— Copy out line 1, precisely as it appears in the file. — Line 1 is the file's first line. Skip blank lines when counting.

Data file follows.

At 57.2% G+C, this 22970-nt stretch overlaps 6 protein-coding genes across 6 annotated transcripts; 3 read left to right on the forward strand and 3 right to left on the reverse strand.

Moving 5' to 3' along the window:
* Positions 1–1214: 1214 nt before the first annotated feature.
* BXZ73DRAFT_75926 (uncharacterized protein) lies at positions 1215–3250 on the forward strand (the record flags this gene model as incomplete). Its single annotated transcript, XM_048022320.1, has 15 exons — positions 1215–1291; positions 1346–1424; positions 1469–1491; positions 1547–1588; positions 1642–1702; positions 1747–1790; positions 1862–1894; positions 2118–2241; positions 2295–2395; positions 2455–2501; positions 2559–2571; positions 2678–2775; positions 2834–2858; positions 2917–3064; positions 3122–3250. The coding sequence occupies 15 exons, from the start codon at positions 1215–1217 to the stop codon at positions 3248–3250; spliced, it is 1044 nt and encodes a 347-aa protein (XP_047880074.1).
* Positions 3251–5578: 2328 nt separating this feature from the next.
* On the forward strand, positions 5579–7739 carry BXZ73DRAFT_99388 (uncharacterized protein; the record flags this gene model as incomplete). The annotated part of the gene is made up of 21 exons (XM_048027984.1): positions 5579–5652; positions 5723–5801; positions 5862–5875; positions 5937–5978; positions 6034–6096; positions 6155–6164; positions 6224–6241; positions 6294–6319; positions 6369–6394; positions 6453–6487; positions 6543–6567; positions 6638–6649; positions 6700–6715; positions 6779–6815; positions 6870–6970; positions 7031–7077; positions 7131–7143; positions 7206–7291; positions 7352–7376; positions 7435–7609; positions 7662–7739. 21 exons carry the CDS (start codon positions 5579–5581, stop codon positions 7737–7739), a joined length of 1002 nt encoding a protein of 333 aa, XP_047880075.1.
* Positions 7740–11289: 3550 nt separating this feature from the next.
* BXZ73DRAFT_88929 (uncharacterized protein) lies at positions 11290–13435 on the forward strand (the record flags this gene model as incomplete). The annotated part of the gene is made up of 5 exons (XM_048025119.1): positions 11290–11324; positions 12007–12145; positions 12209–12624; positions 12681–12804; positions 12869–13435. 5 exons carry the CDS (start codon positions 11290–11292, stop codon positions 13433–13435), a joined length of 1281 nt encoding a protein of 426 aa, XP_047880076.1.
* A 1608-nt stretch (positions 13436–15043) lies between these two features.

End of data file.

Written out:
At 57.2% G+C, this 22970-nt stretch overlaps 6 protein-coding genes across 6 annotated transcripts; 3 read left to right on the forward strand and 3 right to left on the reverse strand.